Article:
How to Build a Kick-Ass Culture

by Mohamed ElDib | May 8, 2017

In every organisation, the management wants to create a solid culture where people want to go to the office every day and actually enjoy their work.

Apart from the occasional frustrations (which are a normal part of life!), we love our jobs. Off the top of my head, below are some broad guidelines that would make your workplace a lot more interesting for everyone involved.

1. Have a Higher Purpose

Everyone likes doing something that has a purpose. We all want to matter in this world, and not just go to work and make some money (don’t get me wrong- money is good!).

What are you adding to the world by being here? Why do you matter? What makes what you do special?

2. Give a Sense of Ownership

People like responsibility. A management that micromanages everything creates a culture where no one has the freedom to create awesomeness. It is important to feel trusted with things that are bigger than you are. Owning a project and celebrating success feels amazing and creates a culture where others motivate others to innovate and push each other further.

We are a task based/ project based organisation. Everyone manages some things and is managed in other projects. Our organisational structure is relatively flat. So while I may lead a team in one project, I will be led in another project. So we all get to celebrate personal and group successes, and we all get to feel the bitterness of underachievement when it happens.

3. Be Genuinely Interested

When managing a company, you are managing people. People – and not robots or machines. There is a very big personal aspect within any professional environment. It is paramount to genuinely care for every person. We all have our ups and our downs. We are all moody sometimes, and we all have personal issues to deal with outside the workplace.

Add to that, we all have personal and career objectives that we want to meet, and these may differ from the organisation’s objectives. we always need to create a culture where people are interested in others, what they like and dislike, and what they want to become in the future. Genuinely.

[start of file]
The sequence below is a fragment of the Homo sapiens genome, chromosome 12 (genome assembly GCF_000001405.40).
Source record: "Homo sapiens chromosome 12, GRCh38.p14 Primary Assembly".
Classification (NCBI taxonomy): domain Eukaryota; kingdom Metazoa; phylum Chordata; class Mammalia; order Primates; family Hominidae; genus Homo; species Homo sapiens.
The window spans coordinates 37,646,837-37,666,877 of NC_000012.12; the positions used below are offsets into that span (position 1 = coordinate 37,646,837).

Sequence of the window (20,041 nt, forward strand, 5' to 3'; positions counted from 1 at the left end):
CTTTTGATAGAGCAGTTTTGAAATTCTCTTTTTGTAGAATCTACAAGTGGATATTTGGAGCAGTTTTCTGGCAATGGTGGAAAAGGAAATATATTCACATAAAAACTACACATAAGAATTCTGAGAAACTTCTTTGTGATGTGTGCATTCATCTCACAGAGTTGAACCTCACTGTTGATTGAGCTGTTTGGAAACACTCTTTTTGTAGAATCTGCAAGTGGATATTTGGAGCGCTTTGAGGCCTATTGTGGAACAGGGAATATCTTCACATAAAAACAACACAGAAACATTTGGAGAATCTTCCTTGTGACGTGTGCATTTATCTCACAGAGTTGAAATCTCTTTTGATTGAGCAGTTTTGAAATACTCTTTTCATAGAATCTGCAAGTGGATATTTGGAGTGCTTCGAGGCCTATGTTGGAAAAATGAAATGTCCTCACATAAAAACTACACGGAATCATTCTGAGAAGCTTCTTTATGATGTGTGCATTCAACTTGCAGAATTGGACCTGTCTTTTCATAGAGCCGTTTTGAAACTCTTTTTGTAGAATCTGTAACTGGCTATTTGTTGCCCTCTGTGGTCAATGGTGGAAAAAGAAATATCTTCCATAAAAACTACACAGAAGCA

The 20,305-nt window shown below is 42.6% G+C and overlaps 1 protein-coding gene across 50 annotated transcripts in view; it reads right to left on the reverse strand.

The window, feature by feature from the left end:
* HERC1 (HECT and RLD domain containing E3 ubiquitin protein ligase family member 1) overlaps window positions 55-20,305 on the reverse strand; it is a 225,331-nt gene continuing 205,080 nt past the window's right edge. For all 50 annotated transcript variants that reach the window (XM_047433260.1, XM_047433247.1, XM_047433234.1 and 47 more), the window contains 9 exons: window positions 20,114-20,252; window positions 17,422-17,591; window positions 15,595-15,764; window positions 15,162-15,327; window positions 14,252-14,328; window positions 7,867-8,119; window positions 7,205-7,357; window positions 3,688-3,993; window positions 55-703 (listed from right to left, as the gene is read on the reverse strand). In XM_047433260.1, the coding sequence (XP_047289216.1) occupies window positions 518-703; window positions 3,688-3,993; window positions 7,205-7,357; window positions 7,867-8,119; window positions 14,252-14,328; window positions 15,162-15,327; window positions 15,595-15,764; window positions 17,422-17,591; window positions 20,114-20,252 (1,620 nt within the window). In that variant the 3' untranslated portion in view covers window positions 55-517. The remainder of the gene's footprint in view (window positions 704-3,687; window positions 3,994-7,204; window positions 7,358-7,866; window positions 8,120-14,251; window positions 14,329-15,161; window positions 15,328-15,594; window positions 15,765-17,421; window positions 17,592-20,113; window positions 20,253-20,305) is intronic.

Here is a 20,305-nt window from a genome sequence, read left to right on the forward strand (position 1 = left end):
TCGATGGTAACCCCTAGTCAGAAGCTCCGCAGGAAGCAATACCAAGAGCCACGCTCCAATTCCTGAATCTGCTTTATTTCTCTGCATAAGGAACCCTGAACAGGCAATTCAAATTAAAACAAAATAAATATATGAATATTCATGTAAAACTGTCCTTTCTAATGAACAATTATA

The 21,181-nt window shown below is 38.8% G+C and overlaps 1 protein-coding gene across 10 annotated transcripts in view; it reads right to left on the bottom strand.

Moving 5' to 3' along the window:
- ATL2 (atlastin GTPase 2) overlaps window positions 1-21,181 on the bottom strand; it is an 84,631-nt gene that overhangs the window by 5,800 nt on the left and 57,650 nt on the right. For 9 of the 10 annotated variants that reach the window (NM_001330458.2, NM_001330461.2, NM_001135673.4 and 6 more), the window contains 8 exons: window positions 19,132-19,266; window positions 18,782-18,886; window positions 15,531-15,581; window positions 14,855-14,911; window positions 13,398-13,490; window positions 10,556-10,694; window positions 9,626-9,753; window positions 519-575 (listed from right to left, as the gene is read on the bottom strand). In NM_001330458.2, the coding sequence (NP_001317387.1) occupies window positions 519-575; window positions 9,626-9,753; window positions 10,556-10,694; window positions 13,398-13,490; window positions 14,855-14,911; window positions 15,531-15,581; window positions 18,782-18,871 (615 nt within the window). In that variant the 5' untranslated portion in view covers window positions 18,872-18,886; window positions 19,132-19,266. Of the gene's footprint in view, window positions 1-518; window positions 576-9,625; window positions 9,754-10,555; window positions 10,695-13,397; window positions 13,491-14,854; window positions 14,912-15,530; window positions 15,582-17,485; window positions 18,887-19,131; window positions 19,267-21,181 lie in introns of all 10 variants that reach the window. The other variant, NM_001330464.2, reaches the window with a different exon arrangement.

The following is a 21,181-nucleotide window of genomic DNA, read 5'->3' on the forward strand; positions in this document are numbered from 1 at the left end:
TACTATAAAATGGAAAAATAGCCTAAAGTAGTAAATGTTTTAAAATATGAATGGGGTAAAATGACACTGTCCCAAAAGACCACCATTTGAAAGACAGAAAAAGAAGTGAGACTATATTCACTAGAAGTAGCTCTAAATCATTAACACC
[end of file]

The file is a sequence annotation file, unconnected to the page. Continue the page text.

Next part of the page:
4. Create a Community

We all want to belong. The next point is about individuality, I know, but we all want to be part of a community nonetheless. A community of like-minded individuals who are able to gather up around a certain topic or a certain cause and move forward together.

It goes back to the oldest, most tribal forms of communities. People felt safe together and were able to protect the whole clan from danger, also together.

5. Value Individuality

While we all want to belong to the team, we all also want to be unique in our own ways. Each one of us has certain talents that we are proud of and we want to grow. If someone likes to sing, support them to get the best out of them. If someone likes writing or needs to be pushed in a certain area, be sure to support them as well. We are all different, we are all unique, and we are all individuals, even if we’re in a group.

6. Allow People to Make Mistakes

Mistakes are always the best things we ever do. Mistakes show us our limits (or their lack thereof!). When we push ourselves to try something different, we see endless possibilities.

The best things we’ll ever do will probably be mistakes. I once wrote on the notes on my phone that I want to make a mistake that is so breakthrough to the extent that no one will ever forget it (a good mistake, and not a catastrophe!)

Don’t make people afraid to fail. Don’t make others afraid of trying anything new. Allow everyone to make their own mistakes.

7. Invest in People

People are your ONLY assets. Successful organisations are made of people. Not assets, not the work itself, but people.

Invest money, invest time, invest ideas in people. People are always our only asset.

And when you hire, hire people who are better than you are!

8. Be Quirky

Be quirky, be stupid. Create things that are so bizarre to the extent that no one thinks twice before making a fool out of themselves. Only then, will the people in your organisation feel comfortable enough to be quirky and funny and to let their creative juices run loose. But most of all, a great culture is one in which people are not afraid to be themselves.